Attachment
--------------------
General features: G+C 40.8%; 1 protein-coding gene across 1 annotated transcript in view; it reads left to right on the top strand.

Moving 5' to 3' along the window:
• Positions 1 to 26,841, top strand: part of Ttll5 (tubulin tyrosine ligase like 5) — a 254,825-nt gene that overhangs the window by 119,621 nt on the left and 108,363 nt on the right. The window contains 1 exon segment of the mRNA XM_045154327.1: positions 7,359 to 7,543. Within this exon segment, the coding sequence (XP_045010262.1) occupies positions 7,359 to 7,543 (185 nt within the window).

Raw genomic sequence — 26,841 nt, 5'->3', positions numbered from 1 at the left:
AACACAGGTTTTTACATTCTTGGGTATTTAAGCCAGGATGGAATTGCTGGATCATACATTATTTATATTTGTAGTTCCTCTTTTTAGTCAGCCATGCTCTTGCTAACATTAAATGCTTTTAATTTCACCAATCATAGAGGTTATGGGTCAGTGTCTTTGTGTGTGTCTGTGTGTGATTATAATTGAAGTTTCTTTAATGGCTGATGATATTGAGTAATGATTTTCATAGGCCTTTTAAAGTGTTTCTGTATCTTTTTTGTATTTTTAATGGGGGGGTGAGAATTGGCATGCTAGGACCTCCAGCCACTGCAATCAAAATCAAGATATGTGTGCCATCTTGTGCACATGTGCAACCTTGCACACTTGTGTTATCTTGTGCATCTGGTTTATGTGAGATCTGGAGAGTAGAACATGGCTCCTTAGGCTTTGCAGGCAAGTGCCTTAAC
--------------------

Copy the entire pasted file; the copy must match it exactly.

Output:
General features: G+C 40.8%; 1 protein-coding gene across 1 annotated transcript in view; it reads left to right on the top strand.

Moving 5' to 3' along the window:
• Positions 1 to 26,841, top strand: part of Ttll5 (tubulin tyrosine ligase like 5) — a 254,825-nt gene that overhangs the window by 119,621 nt on the left and 108,363 nt on the right. The window contains 1 exon segment of the mRNA XM_045154327.1: positions 7,359 to 7,543. Within this exon segment, the coding sequence (XP_045010262.1) occupies positions 7,359 to 7,543 (185 nt within the window).

Raw genomic sequence — 26,841 nt, 5'->3', positions numbered from 1 at the left:
AACACAGGTTTTTACATTCTTGGGTATTTAAGCCAGGATGGAATTGCTGGATCATACATTATTTATATTTGTAGTTCCTCTTTTTAGTCAGCCATGCTCTTGCTAACATTAAATGCTTTTAATTTCACCAATCATAGAGGTTATGGGTCAGTGTCTTTGTGTGTGTCTGTGTGTGATTATAATTGAAGTTTCTTTAATGGCTGATGATATTGAGTAATGATTTTCATAGGCCTTTTAAAGTGTTTCTGTATCTTTTTTGTATTTTTAATGGGGGGGTGAGAATTGGCATGCTAGGACCTCCAGCCACTGCAATCAAAATCAAGATATGTGTGCCATCTTGTGCACATGTGCAACCTTGCACACTTGTGTTATCTTGTGCATCTGGTTTATGTGAGATCTGGAGAGTAGAACATGGCTCCTTAGGCTTTGCAGGCAAGTGCCTTAAC